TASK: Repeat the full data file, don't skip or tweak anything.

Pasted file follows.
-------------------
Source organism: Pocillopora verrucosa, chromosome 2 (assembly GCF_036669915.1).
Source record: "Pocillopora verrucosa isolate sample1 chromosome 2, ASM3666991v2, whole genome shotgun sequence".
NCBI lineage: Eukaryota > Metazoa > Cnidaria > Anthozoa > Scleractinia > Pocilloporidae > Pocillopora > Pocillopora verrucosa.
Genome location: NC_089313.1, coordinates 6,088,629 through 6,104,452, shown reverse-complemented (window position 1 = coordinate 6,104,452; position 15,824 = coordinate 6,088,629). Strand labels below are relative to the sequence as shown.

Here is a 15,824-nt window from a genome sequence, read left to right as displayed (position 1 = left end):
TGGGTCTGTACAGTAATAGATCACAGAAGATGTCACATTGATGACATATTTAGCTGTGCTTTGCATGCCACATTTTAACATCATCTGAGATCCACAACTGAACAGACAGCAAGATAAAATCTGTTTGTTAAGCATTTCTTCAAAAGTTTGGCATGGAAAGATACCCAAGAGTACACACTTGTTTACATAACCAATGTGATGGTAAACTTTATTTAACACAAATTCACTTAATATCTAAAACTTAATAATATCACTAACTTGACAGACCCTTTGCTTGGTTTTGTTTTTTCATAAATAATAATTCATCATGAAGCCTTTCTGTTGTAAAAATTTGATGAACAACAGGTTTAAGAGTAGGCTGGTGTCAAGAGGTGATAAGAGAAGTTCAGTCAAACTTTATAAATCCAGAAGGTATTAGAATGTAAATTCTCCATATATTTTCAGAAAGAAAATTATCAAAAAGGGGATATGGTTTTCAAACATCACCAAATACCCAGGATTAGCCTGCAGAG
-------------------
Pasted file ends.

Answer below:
Source organism: Pocillopora verrucosa, chromosome 2 (assembly GCF_036669915.1).
Source record: "Pocillopora verrucosa isolate sample1 chromosome 2, ASM3666991v2, whole genome shotgun sequence".
NCBI lineage: Eukaryota > Metazoa > Cnidaria > Anthozoa > Scleractinia > Pocilloporidae > Pocillopora > Pocillopora verrucosa.
Genome location: NC_089313.1, coordinates 6,088,629 through 6,104,452, shown reverse-complemented (window position 1 = coordinate 6,104,452; position 15,824 = coordinate 6,088,629). Strand labels below are relative to the sequence as shown.

Here is a 15,824-nt window from a genome sequence, read left to right as displayed (position 1 = left end):
TGGGTCTGTACAGTAATAGATCACAGAAGATGTCACATTGATGACATATTTAGCTGTGCTTTGCATGCCACATTTTAACATCATCTGAGATCCACAACTGAACAGACAGCAAGATAAAATCTGTTTGTTAAGCATTTCTTCAAAAGTTTGGCATGGAAAGATACCCAAGAGTACACACTTGTTTACATAACCAATGTGATGGTAAACTTTATTTAACACAAATTCACTTAATATCTAAAACTTAATAATATCACTAACTTGACAGACCCTTTGCTTGGTTTTGTTTTTTCATAAATAATAATTCATCATGAAGCCTTTCTGTTGTAAAAATTTGATGAACAACAGGTTTAAGAGTAGGCTGGTGTCAAGAGGTGATAAGAGAAGTTCAGTCAAACTTTATAAATCCAGAAGGTATTAGAATGTAAATTCTCCATATATTTTCAGAAAGAAAATTATCAAAAAGGGGATATGGTTTTCAAACATCACCAAATACCCAGGATTAGCCTGCAGAG